Proposal (Was: When are and aren't two URLs the same?)

Johannes Ernst at
Fri Apr 21 22:11:01 UTC 2006

Imperative vs. declarative? I'm fine with either ... I decided to use  
the algorithmic form because it appeared to me it was more likely  
that implementors would implement it correctly ...

Is your declarative proposal [intended to be] semantically equivalent  
to my imperative one?

On Apr 21, 2006, at 14:57, Keith Howe wrote:

> On 4/21/06, Johannes Ernst < at> wrote:
>> Maybe this rule shouldn't actually be in the list, or maybe it needs
>> to be put differently. I'm just trying to express that
>>     http://charlie/foo
>> does not necessarily equal
>>     http://charlie/foo
>> because to be able to tell, we need to know the DNS context.
>> Anybody have an idea how to say that better? It could be we simply
>> say: DNS names in Yadis URLs must always be fully qualified.
> Perhaps the algorithm itself should merely be an example
> implementation of a more formal rule-set. Then the purpose and intent
> of each transformation can be made clear in the rule itself. Something
> like this (mapping a rule to each of the steps in the algorithm):
> 1. Yadis identity URLs must be fully qualified.
> Reasoning: prevents ambiguity when using relative domains; the
> concerned parties must come to a common agreement to resolve their
> identities to qualified names in these cases. Also keeps identity URLs
> properly unique.
> 2. Internationalized URLs (IRIs) are equivalent to their URI form.
> Reasoning: preserves the semantic meaning of an identity URL.
> 3. Secure and insecure versions of the same protocol in an identity
> URL are considered identical.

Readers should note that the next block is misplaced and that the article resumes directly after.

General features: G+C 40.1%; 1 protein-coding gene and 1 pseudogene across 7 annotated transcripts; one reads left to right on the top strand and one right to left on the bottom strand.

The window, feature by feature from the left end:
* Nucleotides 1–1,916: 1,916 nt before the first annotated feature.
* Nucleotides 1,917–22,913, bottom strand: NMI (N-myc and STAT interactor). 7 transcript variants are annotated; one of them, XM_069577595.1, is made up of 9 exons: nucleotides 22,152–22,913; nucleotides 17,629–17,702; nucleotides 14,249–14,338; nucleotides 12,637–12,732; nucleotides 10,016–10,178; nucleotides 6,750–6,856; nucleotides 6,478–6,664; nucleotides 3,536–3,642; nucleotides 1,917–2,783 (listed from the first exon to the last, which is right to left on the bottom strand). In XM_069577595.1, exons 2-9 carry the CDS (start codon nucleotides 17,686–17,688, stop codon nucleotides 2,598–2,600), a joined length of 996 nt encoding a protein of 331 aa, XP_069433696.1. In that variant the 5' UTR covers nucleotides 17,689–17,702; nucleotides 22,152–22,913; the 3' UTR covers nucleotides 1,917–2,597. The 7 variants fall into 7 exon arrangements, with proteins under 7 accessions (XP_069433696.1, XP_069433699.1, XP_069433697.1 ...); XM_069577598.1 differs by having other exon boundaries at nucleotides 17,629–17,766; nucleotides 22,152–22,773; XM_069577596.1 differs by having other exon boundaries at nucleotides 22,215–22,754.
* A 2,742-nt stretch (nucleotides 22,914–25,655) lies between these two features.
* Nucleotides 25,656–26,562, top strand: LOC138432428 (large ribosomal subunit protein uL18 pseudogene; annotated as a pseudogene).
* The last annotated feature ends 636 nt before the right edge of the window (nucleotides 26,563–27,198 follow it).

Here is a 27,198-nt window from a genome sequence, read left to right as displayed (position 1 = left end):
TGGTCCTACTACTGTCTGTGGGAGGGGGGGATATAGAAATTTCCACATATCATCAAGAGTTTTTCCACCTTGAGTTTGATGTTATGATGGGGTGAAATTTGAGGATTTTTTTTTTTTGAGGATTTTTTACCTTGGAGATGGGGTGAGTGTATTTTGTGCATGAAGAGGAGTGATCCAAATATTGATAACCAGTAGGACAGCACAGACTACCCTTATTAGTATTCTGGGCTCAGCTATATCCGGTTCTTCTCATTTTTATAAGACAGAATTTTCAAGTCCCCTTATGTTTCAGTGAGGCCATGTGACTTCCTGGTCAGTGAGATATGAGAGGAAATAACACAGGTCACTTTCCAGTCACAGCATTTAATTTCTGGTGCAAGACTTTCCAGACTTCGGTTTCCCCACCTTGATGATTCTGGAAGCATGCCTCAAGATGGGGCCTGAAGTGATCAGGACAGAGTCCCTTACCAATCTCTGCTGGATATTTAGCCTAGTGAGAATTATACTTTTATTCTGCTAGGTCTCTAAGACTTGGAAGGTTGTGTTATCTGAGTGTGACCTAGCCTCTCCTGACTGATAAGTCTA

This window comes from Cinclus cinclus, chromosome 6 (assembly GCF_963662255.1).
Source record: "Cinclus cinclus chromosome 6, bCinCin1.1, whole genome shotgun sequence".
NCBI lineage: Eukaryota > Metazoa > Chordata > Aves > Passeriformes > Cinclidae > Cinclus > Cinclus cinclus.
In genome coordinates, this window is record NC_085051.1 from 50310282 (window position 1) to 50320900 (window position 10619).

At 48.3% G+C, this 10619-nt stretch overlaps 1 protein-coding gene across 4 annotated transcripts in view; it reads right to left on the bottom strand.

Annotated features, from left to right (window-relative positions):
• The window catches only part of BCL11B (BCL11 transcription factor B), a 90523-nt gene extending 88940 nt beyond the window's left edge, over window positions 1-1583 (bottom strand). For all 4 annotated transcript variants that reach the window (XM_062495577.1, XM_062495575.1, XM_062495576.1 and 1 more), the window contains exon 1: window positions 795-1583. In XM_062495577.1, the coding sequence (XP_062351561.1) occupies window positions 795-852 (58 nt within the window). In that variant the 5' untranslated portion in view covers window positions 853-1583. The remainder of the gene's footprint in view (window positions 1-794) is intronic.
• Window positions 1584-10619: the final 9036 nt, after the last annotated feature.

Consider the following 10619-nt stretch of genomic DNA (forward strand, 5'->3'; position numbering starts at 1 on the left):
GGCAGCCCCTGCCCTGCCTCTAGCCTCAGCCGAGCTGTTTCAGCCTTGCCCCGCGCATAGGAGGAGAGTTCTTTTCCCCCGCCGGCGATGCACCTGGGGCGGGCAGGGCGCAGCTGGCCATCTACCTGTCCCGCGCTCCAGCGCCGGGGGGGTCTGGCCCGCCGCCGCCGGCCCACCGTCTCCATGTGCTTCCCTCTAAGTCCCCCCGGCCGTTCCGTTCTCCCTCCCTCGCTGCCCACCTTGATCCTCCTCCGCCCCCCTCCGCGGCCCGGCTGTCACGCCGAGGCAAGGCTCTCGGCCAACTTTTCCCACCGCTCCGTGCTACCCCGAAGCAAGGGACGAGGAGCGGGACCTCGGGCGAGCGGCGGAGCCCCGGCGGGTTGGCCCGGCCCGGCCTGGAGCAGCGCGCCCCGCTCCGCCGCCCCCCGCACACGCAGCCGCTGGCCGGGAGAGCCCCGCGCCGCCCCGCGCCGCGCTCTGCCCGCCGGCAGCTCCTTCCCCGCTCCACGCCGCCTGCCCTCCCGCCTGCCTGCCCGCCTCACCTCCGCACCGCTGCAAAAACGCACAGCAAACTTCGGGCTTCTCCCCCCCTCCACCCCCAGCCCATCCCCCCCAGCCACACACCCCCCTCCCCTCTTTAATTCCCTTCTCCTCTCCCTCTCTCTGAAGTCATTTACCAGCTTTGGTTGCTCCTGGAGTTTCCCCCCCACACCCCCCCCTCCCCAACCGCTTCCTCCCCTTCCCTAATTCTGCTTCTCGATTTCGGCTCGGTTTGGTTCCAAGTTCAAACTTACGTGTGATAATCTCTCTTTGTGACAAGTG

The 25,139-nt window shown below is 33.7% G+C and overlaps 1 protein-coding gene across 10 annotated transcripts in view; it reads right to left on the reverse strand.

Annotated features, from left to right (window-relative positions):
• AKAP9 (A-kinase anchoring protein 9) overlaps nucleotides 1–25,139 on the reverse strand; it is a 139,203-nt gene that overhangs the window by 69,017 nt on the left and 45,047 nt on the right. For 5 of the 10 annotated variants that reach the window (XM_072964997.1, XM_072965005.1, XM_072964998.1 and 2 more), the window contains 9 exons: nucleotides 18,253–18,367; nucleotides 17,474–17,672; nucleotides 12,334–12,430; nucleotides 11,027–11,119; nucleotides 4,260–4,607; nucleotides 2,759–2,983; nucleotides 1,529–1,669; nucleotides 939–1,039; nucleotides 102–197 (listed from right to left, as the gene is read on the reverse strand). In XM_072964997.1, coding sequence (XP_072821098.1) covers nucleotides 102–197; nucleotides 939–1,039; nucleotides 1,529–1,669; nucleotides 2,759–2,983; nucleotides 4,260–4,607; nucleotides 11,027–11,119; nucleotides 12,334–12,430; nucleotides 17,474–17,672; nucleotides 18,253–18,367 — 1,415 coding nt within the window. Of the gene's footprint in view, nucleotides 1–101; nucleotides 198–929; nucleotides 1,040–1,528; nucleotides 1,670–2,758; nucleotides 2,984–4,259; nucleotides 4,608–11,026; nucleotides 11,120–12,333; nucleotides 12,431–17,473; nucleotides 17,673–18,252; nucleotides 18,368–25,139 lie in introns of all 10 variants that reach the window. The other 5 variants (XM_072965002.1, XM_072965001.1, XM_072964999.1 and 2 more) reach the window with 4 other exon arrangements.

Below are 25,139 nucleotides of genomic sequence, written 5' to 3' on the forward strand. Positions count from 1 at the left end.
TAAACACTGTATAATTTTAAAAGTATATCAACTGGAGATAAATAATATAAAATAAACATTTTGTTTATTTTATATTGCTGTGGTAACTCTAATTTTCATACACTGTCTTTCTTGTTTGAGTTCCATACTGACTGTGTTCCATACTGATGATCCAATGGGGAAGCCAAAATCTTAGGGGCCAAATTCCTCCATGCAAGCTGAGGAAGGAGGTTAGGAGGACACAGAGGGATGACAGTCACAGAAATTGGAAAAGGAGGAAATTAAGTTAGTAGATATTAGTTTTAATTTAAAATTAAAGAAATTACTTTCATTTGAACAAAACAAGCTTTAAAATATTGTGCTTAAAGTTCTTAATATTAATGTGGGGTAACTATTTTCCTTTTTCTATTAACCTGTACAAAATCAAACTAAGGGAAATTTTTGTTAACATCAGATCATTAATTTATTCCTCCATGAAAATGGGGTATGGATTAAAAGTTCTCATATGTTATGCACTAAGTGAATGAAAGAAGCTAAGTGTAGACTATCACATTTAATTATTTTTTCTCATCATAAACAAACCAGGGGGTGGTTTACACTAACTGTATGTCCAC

> Reasoning: many sites use secure and non-secure URLs interchangeably.
> 4. An implicit default port is identical to an explicit default port.
> Reasoning: it is not always in the user's control to decide where and
> when explicit default port mappings may be applied to or stripped from
> URLs. See also [i].
> 5. The host component is case-insensitive.
> Reasoning: See [i].
> 6&7. An escaped character is equivalent to its unescaped counterpart.
> Reasoning: See [i].
> I couldn't really come up with a suitable rule for 8, and I'm not sure
> it's necessary anyway, but feel free to adlib here :)
> [i] I didn't notice this before when I was looking at RFC2616, but
> they have a section specifically for comparing URIs. Granted, Yadis is
> not obliged to follow these rules at all, but I also feel it would be
> beneficial not to deviate from these rules either, as they probably
> represent "expected" behavior in the minds of many users and
> implementors alike.
> Quoted from 
> sec3.html#sec3.2.3 --
> 3.2.3 URI Comparison
> When comparing two URIs to decide if they match or not, a client
> SHOULD use a case-sensitive octet-by-octet comparison of the entire
> URIs, with these exceptions:
>       - A port that is empty or not given is equivalent to the default
>         port for that URI-reference;
>         - Comparisons of host names MUST be case-insensitive;
>         - Comparisons of scheme names MUST be case-insensitive;
>         - An empty abs_path is equivalent to an abs_path of "/".
> Characters other than those in the "reserved" and "unsafe" sets (see
> RFC 2396 [42]) are equivalent to their ""%" HEX HEX" encoding.
> For example, the following three URIs are equivalent:

Johannes Ernst
NetMesh Inc.

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